Bridging the informal and the formal

I'm doing work on designing languages for probabilistic reasoning.

In probability theory, it seems that random variables play the part of a bridge between the informal and the formal. They are defined as functions

Z : Omega -> S

where Omega and S are "sample spaces" (sets that can be quantified by probability measures). Formally, Omega and S are both well-defined. In practice, Omega seems to be regarded as the set of all possible realities, which Z can operate on and return formal values in S. (It seems that it has to be, or probability users couldn't use probability theory to theorize about real-world phenomena.)

I was recently reading Olin Shivers's excellent dissertation, in which he states that free variables can be seen as bridging the informal with the formal. In other words, a program that consists of just an identifier "x" (assuming valid programs can have free variables) can be taken as meaning

x  ; to be changed later by some external, informal process

or that the context of "x", which "x" will be embedded in later by an external process, will determine its value.

I'm interested in explaining random variables in familiar terms. Besides Shivers's observation, I've had I/O functions suggested. What have you come across that can be regarded as bridging the informal and the formal?

Neil T

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Probabilistic Functional Programming

Martin Erwig's page on Probabilistic Functional Programming and Probabilistic Functional Programming in Haskell, Martin Erwig and Steve Kollmansberger, Journal of Functional Programming, Vol. 16, No. 1, 21-34, 2006.

I also read Stochastic Lambda Calculus and Monads of Probability Distributions by Norman Ramsey and Avi Pfeffer 7 or 8 years ago, and rather liked it.

Embedded probabilistic functional programming

Perhaps you might like a probabilistic programming language that is
fully developed, has lots of libraries and the efficient
compiler. That language is OCaml. Deterministic computations are
written as they are normally written in OCaml. In addition, we can
specify generative graphical models as non-deterministic computations,
with the help of a library function dist. We can also write exact
inference procedures and importance sampling, also in
OCaml. Furthermore, a model may itself invoke an inference procedure
(after all, it is just an OCaml function). We thus obtain nested
inference and distributions parameterized by distributions.

Please see the following message for more details on our library
(developed with Chung-chieh Shan)

The two papers referenced in the message might be of interest too.
One of them will be presented in two weeks at UAI. Currently we deal
with discrete distributions; we are interested about continuous
ones. We need to find a good example first.


There's also Avi Pfeffer's IBAL language.

Probabilistic languages were

Probabilistic languages were discussed here several times. Search the archive.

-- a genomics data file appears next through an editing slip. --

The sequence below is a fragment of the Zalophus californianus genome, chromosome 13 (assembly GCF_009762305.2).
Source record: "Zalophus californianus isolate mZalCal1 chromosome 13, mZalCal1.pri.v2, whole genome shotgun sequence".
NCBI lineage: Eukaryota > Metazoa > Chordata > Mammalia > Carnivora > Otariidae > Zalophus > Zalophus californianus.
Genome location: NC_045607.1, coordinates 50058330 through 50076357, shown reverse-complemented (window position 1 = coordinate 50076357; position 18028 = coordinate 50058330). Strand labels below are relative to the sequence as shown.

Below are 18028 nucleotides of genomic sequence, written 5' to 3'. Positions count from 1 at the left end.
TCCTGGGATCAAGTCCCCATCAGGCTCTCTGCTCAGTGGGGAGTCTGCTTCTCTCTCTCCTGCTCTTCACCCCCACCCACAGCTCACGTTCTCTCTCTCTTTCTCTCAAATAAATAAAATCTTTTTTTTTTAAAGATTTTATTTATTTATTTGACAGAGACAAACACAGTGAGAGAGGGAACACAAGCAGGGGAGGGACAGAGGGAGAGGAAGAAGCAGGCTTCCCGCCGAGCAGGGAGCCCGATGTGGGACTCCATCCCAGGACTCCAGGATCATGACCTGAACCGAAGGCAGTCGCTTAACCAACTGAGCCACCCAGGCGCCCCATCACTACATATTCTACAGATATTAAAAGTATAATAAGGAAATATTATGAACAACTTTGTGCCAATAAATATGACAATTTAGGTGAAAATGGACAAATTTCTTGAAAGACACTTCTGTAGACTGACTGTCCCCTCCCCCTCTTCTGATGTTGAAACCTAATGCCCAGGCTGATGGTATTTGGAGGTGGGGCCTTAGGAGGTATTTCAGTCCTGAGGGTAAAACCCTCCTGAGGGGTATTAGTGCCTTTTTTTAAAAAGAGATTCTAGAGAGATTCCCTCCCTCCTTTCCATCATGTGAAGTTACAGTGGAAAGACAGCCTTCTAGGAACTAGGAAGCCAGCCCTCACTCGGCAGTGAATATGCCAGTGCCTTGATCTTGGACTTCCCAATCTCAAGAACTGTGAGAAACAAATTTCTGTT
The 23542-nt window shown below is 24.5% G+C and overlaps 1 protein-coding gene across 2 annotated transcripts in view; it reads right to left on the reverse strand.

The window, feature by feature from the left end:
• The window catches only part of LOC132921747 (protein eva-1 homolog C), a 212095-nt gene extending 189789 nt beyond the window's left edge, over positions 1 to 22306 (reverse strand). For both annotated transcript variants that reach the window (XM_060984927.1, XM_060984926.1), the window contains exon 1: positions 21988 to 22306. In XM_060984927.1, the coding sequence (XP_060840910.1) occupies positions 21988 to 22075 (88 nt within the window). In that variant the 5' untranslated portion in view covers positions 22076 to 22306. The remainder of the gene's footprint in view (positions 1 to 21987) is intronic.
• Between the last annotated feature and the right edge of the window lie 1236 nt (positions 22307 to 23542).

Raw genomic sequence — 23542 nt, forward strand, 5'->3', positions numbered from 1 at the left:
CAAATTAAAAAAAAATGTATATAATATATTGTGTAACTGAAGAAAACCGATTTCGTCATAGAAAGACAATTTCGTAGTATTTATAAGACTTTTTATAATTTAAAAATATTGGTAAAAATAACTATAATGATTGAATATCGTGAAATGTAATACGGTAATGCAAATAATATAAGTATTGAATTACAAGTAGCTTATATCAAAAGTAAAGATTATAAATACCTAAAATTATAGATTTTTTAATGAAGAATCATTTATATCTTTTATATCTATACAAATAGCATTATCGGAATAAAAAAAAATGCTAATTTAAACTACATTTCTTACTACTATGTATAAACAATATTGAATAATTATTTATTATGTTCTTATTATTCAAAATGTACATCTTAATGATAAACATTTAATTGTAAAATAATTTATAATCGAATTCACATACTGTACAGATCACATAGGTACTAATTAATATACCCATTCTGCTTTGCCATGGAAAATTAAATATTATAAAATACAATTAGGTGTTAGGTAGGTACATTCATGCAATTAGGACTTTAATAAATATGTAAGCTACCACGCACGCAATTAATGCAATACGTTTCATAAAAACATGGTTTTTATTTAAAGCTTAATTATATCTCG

I know they've been discussed

I probably posed my question wrong, seeing as how everyone misunderstood it. I think I took too long to get to the point. For heck's sake, I even blindsided Ehud.

I have searched the archives, and I am already familiar with PFP, IBAL, and probability monads, in addition to quite a few other languages, libraries, and nifty bits of research. (Thanks for taking the time to link to those, everyone.) Oleg, I think I've seen your embedded stuff before in a TR, but I hadn't seen the other papers - so thanks for the link.

Second try: I'm looking for PL analogies so I can explain a probability concept, or draw on the analogies for inspiration. I want other instances of bridges between the formal and the informal. I've already got I/O functions and free variables that can do that, and I was wondering if there were more that any of the brilliant people here could identify.

If I understand correctly,

If I understand correctly, whenever we reify a notion -- a continuation for the rest of the computation, a FRP/dataflow variable for the lifetime of a location, etc. -- we are doing this. The rough concept might be there, but a lot of power can be gained from making it explicit and part of the system. In the above cases, it is easier to analyze and optimize code.

Generally, we have property in a library or program analysis, and as we determine it is more and more important, often make it a second class citizen, and, ultimately, perhaps a first class or implicit one.


Does the phrase "bridge between the formal and the informal" mean "place where the code accepts input that may not be from a well-defined source"? i.e. where the semantics of the program cannot or do not express the range or distribution of values that may be injected there?

Random variables in Haskell

I'm interested in explaining random variables in familiar terms.

I'm not sure if it really address the question, but the treatment of random variable's in SPJ et al's Composing contracts work may be of interest.

Beyond random variables themselves, it represents random processes as sequences of random variables which increase in size over time, reflecting the growth of uncertainty over time. This results in a tree of possible values which grows wider into the future. Small examples of these trees are provided in the papers. They're shown growing from left to right, with each column of values representing a random variable. Seeing random variables applied in this way may help explain them.

I wrote a small example implementation of this, here. The web interface for the examples generates the trees I mentioned.